In the United States the people govern the country. From a political point of view, this form of government ranks higher than any other form 2of government in other countries. Here the people make the laws and elect individuals to fill the various offices of the government. Because the people as a whole cannot agree upon certain issues, they elect persons to represent them. These representatives are given the instructions that they are to follow. Political factions represent the ideals of different groups, and the stronger a certain group gets in office, the more certain are its ideals or proposals to be adopted. But if the members of any party are indifferent and do not vote, it will be easier for the opposing side to win. It can rightfully be said that those who don't vote are the ones that neglect their privilege of governing the country.

    This is how we choose our city, county, and state officials, and finally our Federal officers.

    Next week we are to elect city and district officials.

    This day is of especial importance to the Poles because certain Polish candidates are running for office. Let there be no one that will shirk his duty as a citizen, for it is his privilege in this free country to pick the candidate he wants.

    In a few days election day will be upon us. In tomorrow's and Monday's issues, we will publish a facsimile of the ballots to be used. We will point out ...

    Polish
    I C, I A 3, I F 2, I F 4, I J
  • Dziennik Chicagoski -- April 01, 1892
    Polish Political Activity

    Sunday afternoon, March 27, a political meeting of the Democratic party was held in R. Retmanski's Hall on the West side. Peter Kiolbassa, city treasurer, and Mr. Kozlowski, the principal speakers, spoke in favor of the Democratic candidate, E. Marsch, for alderman of the thirty-third ward.

    That same evening Kosciuszko's Political Club held a meeting in the church hall. Members of the club did not permit the above speakers on the rostrum, because they are supporting another candidate. The procedure of the meeting was rather broken-up.

    The afternoon session was executed without interruption.

    2

    It is apparent, as the results of these two meetings show, that some of our citizens are supporters and representatives of Polonia and others, instead of spreading the good will of the Dziennik Chicagoski. They stage demonstrations in saloons and confuse the people. If it were not for this handful of agitators, we could live peacefully. The Poles of Chicago belong to the Polish Roman Catholic Union, and the Polish National Alliance. Yet they get along with each other most cordially. In fact, we can use them as a fine example of harmonious relationship between Poles in America, although both lack a leader.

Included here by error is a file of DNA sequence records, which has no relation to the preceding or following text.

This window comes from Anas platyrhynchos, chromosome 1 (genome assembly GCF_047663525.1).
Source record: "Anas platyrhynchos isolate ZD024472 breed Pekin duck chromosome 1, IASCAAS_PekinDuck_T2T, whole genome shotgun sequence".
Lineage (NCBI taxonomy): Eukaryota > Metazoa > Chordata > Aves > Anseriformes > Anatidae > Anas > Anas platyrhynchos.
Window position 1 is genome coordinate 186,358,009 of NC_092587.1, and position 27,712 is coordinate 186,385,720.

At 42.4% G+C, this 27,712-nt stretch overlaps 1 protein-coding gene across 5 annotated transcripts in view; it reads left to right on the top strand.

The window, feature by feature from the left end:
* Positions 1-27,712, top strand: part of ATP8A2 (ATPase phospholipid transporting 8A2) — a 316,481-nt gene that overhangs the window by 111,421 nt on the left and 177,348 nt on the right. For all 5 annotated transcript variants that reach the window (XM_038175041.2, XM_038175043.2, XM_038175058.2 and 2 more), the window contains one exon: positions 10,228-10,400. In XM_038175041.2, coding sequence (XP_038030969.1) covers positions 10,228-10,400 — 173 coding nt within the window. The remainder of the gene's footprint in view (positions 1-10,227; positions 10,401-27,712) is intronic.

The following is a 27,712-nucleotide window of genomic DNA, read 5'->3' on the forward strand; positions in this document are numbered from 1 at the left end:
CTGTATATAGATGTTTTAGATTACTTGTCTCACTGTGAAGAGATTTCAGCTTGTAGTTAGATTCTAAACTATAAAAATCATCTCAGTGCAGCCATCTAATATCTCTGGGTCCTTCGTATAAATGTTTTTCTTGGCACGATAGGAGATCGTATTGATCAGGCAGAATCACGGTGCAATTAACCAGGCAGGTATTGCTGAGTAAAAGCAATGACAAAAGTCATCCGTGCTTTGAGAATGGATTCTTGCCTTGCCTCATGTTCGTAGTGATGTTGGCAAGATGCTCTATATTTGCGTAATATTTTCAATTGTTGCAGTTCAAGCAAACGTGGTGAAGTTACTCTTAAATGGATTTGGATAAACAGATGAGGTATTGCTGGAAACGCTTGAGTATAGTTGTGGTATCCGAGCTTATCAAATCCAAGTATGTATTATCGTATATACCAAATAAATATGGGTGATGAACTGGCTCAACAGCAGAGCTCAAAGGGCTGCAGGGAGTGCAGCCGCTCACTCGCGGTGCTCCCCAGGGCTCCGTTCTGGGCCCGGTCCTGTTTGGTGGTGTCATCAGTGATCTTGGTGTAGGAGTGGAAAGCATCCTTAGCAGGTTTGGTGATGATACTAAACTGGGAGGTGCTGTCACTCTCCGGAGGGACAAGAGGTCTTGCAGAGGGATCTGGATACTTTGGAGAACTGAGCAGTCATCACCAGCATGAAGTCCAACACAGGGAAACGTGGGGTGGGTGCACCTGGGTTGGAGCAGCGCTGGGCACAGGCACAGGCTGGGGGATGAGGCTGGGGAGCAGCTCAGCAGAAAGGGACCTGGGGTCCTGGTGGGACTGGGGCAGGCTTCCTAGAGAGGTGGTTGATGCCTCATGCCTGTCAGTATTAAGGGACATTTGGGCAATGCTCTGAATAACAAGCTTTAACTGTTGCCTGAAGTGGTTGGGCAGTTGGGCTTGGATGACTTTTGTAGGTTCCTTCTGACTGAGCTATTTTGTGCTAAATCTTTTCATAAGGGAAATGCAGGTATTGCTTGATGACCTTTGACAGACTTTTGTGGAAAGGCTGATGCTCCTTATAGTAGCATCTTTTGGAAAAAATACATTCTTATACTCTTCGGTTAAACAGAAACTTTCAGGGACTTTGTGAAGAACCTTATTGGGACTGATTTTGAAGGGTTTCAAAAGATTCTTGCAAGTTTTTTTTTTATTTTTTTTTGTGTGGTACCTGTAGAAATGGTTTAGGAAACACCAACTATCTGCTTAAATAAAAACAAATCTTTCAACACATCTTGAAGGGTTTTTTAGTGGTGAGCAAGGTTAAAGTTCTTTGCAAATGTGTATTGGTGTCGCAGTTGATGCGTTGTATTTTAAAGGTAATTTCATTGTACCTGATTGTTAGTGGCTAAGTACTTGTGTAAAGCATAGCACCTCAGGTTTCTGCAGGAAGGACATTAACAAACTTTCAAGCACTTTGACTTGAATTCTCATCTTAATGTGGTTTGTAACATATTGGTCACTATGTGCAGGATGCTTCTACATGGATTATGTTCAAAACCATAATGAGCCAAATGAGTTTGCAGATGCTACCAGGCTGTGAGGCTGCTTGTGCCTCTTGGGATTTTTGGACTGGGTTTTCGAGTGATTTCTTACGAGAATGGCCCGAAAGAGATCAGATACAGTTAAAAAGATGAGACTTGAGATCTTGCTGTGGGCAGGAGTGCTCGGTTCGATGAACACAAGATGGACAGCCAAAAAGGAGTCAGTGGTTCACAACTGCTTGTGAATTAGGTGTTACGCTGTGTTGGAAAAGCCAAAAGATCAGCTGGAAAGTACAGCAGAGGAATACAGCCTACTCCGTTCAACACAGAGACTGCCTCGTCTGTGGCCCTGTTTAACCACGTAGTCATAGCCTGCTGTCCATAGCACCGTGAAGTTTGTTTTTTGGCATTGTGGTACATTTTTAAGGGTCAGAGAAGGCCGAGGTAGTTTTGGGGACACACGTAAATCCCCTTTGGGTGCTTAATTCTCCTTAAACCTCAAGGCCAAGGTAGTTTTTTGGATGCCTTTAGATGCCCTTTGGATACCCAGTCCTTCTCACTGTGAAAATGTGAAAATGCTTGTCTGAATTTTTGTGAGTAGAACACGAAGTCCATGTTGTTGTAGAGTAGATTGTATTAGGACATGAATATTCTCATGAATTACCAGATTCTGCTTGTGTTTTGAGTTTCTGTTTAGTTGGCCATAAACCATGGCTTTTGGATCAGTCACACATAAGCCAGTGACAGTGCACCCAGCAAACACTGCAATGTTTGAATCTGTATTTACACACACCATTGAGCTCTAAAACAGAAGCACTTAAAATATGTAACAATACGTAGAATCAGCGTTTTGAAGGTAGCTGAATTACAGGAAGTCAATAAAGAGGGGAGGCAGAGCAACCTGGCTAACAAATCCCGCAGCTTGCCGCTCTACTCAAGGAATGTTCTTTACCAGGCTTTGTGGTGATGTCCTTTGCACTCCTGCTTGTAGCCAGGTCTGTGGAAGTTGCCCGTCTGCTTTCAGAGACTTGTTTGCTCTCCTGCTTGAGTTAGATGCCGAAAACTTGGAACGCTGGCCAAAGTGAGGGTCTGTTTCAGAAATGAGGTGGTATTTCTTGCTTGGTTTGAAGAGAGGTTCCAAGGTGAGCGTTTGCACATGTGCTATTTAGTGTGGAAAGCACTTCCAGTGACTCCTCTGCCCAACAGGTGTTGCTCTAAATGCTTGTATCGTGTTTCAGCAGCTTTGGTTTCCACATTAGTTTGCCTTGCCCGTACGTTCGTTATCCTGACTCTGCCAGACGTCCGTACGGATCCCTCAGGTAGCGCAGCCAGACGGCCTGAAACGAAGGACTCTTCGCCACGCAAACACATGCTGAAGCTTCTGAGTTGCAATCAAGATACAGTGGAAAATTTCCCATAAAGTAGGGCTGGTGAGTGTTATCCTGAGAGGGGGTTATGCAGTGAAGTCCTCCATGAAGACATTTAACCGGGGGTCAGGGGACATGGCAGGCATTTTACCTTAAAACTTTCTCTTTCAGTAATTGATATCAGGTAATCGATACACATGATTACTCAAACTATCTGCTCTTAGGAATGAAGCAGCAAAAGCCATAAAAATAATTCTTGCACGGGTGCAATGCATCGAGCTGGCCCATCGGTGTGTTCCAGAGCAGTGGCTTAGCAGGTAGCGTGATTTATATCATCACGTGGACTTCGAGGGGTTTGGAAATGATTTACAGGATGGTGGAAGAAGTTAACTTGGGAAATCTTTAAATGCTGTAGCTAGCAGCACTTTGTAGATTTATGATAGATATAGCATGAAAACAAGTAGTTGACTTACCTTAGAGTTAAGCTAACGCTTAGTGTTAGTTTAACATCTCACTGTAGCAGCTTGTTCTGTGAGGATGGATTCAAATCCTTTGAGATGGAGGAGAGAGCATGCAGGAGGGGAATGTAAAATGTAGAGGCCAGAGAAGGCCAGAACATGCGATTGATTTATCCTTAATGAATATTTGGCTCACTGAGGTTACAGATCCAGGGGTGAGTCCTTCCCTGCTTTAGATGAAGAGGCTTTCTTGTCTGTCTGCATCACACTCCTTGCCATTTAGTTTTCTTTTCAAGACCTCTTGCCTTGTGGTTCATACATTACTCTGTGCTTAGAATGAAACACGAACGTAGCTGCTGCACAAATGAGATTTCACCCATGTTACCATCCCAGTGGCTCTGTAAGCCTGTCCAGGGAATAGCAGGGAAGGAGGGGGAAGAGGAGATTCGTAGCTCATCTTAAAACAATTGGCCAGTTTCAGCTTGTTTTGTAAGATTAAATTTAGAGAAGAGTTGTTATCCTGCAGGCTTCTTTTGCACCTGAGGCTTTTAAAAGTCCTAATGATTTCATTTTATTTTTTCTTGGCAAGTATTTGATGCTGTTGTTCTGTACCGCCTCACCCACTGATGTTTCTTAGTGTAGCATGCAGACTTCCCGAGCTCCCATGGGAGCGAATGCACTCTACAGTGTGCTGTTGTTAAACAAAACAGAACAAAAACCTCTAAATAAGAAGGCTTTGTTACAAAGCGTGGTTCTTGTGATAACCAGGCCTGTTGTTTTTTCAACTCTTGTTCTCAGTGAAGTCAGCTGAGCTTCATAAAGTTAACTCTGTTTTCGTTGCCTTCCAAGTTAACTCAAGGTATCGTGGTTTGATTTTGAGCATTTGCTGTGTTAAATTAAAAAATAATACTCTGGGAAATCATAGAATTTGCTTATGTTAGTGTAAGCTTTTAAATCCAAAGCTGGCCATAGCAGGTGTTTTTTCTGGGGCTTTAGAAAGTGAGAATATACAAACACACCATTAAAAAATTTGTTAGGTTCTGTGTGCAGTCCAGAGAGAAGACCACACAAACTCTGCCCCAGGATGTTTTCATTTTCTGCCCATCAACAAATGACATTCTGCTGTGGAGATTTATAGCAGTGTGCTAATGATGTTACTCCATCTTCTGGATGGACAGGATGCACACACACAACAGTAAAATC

Sunday afternoon, March 27, a political meeting of the Democratic party was held in R. Retmanski's Hall on the West side. Peter Kiolbassa, city treasurer, and Mr. Kozlowski, the principal ...

    Polish
    I F 2, I F 3, I F 4, I C
  • Dziennik Chicagoski -- April 02, 1892
    The Ballot

    On page two [of the newspaper] we are printing a copy of the ballot of the sixteenth ward. We cannot print all the ballots of each ward, as space does not permit. Our purpose is to enlighten the people of this ward as to the proper procedure to be used in casting a vote for the various candidates the voters wish to support.

    If one desires to give his vote to all the Democratic candidates, he needs only to place one cross in the large circle before the word 'Democratic.' The same applies if one wants to vote for all the candidates of the Peoples Trade and Labor ticket. Only one cross is necessary in the desired circle preceding the respective party.

    2

    It happens that there are those who do not wish to vote a straight ticket, because they favor a particular candidate from another party, but wish to cast the remaining votes for another party group. In this respect, a cross is not placed in any one large circle. Instead, a cross is marked in each square preceding the desired candidate's name, otherwise the ballot is invalid.

    Special attention must be given when voting a split ticket. Only one cross can be marked in the square for a candidate running for a particular office. That is, a cross can only be placed before one candidate for alderman, or Town Clerk, and not two. The ballot in this respect would be invalid.

    3

    This is a simple matter. A preparatory study should be made of this procedure. If this is done, the voter can spare himself the unknowing shame of marking the simple ballot erroneously. Not only that, he can also strengthen the possibilities of his favored candidate. There is no reason for mistakes in voting. With a little instruction, even a child could do this correctly. In case a person makes a mistake marking his ballot, another can be secured, providing the original one is returned.